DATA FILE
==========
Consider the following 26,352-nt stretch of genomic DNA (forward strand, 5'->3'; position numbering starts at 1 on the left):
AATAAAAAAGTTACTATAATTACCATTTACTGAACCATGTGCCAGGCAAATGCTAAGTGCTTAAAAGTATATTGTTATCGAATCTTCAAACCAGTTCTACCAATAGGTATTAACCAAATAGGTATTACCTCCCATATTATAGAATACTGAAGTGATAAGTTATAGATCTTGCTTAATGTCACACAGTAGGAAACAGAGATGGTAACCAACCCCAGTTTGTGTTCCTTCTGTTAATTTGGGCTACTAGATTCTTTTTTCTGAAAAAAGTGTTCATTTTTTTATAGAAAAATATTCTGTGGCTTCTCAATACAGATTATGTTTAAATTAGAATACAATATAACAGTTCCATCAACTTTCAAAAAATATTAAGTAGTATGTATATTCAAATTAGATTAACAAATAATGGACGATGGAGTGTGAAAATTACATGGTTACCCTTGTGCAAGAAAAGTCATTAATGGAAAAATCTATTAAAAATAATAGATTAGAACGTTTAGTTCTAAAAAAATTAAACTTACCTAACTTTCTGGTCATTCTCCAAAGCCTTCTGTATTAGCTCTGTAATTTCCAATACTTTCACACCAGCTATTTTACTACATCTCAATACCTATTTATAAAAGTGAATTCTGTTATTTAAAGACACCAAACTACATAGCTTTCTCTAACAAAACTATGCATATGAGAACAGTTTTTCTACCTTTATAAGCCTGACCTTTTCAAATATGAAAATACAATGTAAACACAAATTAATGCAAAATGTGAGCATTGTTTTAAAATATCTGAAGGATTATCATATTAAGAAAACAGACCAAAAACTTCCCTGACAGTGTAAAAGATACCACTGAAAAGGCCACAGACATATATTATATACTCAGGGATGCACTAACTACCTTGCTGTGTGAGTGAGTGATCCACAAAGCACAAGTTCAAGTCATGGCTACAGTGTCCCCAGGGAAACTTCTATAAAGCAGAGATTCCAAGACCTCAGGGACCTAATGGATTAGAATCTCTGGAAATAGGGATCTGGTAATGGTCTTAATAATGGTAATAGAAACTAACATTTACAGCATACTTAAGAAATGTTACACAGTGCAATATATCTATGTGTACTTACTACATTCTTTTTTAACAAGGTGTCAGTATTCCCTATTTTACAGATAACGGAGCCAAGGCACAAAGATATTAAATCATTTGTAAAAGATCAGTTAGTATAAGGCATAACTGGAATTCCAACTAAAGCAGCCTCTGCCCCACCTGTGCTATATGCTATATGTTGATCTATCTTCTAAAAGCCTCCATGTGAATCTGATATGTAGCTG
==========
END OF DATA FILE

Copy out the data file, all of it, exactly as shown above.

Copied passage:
Consider the following 26,352-nt stretch of genomic DNA (forward strand, 5'->3'; position numbering starts at 1 on the left):
AATAAAAAAGTTACTATAATTACCATTTACTGAACCATGTGCCAGGCAAATGCTAAGTGCTTAAAAGTATATTGTTATCGAATCTTCAAACCAGTTCTACCAATAGGTATTAACCAAATAGGTATTACCTCCCATATTATAGAATACTGAAGTGATAAGTTATAGATCTTGCTTAATGTCACACAGTAGGAAACAGAGATGGTAACCAACCCCAGTTTGTGTTCCTTCTGTTAATTTGGGCTACTAGATTCTTTTTTCTGAAAAAAGTGTTCATTTTTTTATAGAAAAATATTCTGTGGCTTCTCAATACAGATTATGTTTAAATTAGAATACAATATAACAGTTCCATCAACTTTCAAAAAATATTAAGTAGTATGTATATTCAAATTAGATTAACAAATAATGGACGATGGAGTGTGAAAATTACATGGTTACCCTTGTGCAAGAAAAGTCATTAATGGAAAAATCTATTAAAAATAATAGATTAGAACGTTTAGTTCTAAAAAAATTAAACTTACCTAACTTTCTGGTCATTCTCCAAAGCCTTCTGTATTAGCTCTGTAATTTCCAATACTTTCACACCAGCTATTTTACTACATCTCAATACCTATTTATAAAAGTGAATTCTGTTATTTAAAGACACCAAACTACATAGCTTTCTCTAACAAAACTATGCATATGAGAACAGTTTTTCTACCTTTATAAGCCTGACCTTTTCAAATATGAAAATACAATGTAAACACAAATTAATGCAAAATGTGAGCATTGTTTTAAAATATCTGAAGGATTATCATATTAAGAAAACAGACCAAAAACTTCCCTGACAGTGTAAAAGATACCACTGAAAAGGCCACAGACATATATTATATACTCAGGGATGCACTAACTACCTTGCTGTGTGAGTGAGTGATCCACAAAGCACAAGTTCAAGTCATGGCTACAGTGTCCCCAGGGAAACTTCTATAAAGCAGAGATTCCAAGACCTCAGGGACCTAATGGATTAGAATCTCTGGAAATAGGGATCTGGTAATGGTCTTAATAATGGTAATAGAAACTAACATTTACAGCATACTTAAGAAATGTTACACAGTGCAATATATCTATGTGTACTTACTACATTCTTTTTTAACAAGGTGTCAGTATTCCCTATTTTACAGATAACGGAGCCAAGGCACAAAGATATTAAATCATTTGTAAAAGATCAGTTAGTATAAGGCATAACTGGAATTCCAACTAAAGCAGCCTCTGCCCCACCTGTGCTATATGCTATATGTTGATCTATCTTCTAAAAGCCTCCATGTGAATCTGATATGTAGCTG